But how exactly do you 'study'? I think you'll understand more clearly once University has started, but just to give you an idea for now. At University, you will need to know whatever the lecturer lectures on - and if you want to achieve the top grade, you'll need to know whatever the lecturer lectures on very well - that is, potentially memorising all bits of information. It sounds daunting, but you'll probably get used to it; especially in science, everything naturally follows on from one another so understanding one concept makes understanding the next concept easier, sort of. So, studying is basically knowing everything the lecturer teaches so when (s)he sets your test or exam, you'll be able to answer those questions with exactly the information the lecturer taught you during the lectures.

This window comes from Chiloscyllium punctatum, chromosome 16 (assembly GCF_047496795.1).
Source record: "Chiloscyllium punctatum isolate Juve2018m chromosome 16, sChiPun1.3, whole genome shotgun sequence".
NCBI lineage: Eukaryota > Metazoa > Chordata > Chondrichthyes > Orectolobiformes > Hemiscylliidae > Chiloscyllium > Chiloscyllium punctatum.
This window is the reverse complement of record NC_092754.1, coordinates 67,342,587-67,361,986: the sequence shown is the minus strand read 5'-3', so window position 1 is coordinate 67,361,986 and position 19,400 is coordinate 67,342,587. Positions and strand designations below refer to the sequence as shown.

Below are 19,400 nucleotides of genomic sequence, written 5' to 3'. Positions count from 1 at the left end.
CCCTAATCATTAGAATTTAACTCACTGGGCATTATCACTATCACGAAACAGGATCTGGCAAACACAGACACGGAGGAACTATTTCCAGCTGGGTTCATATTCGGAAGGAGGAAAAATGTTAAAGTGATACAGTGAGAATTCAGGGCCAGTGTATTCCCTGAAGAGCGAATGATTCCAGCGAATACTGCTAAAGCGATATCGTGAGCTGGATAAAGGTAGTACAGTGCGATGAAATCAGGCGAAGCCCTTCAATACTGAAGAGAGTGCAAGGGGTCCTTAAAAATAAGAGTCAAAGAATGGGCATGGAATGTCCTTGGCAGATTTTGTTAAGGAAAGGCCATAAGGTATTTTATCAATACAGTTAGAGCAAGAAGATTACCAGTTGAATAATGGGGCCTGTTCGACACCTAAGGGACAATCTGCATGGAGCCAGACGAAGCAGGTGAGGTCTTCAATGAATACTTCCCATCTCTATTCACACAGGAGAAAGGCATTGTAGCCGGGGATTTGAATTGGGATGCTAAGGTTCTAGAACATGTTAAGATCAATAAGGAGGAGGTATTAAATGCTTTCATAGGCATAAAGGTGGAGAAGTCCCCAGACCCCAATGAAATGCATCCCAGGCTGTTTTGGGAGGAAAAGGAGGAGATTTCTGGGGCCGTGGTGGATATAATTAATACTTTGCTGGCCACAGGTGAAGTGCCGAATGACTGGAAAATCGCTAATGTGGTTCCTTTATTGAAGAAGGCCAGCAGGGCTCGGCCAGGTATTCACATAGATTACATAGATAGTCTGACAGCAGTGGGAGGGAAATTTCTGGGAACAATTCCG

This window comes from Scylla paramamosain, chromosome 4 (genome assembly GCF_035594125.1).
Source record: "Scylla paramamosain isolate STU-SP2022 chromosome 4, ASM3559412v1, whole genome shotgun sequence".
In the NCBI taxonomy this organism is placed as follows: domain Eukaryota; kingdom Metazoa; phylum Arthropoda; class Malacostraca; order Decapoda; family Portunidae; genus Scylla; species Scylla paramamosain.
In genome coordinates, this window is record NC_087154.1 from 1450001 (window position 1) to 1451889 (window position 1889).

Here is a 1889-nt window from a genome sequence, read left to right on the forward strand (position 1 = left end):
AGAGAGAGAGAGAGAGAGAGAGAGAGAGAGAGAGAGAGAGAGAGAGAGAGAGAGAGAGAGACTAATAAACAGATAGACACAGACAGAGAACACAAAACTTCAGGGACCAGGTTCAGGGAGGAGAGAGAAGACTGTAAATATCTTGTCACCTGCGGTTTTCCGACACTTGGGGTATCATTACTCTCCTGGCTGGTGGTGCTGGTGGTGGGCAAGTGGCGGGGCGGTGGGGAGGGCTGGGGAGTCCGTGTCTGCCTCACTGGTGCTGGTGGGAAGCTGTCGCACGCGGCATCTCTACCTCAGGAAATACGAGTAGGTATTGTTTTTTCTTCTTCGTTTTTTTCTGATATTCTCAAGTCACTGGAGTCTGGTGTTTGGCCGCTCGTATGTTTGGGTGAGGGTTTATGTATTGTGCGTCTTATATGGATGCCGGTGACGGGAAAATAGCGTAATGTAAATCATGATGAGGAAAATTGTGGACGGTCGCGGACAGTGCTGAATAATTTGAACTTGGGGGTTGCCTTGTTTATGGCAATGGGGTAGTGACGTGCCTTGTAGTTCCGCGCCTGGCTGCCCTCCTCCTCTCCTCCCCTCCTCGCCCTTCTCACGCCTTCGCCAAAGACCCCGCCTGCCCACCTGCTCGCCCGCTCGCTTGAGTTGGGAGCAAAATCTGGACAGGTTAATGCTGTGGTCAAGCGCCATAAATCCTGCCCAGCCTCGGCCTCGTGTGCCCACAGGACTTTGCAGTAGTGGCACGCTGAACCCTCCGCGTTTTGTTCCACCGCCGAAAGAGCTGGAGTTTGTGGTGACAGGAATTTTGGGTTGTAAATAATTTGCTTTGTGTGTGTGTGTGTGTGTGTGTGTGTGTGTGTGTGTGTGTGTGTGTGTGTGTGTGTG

During lectures, how do you take notes - surely, lecturers will be speaking too fast for you to be able to write everything down! This is where it gets a bit more complicated. Remember, you (should) have the course guide filled with notes the lecturer wanted you to have before you came to the lecture. This may include text, pictures, incomplete text, incomplete pictures (stuff for you to fill in during lectures) etc. Every lecturer teaches differently and thus, your note-taking during lectures will vary depending on lecturer. Some lecturers have everything on the slides, with not much in the course guide - in which case, note-taking in lectures simply involves either taking down key points and copying out specific, important notes from the lecture slides into your notes after the lecture (lecture slides are released onto CECIL after the lecture) or just typing them out. Sometimes, especially for POPLHLTH 111, the lecture slides are uploaded before the lecture; so you can print them off and annotate them during the lecture. Other lecturers have most of their teaching content already in the course guide with extra information in the lecture slides. This simply involves taking down whatever is extra from the lecture slides into your course guide. (If you miss something during lectures, you can just catch up later and fill it in). Other lecturers have pictures in the course guide which are not filled out; or can be drawn upon. This is especially evident from lecturers who teach anatomy-related fields, they like to use lots of different colours to write on pictures that you have in your course guide. You'll probably be spending your time copying whatever they draw or write since they have a 'document camera', something which projects whatever they're drawing at the lectern onto the projector. There are quite a few different styles, as you can see already, but like I said, each lecturer is unique and we will delve into this further in each individual link for each paper.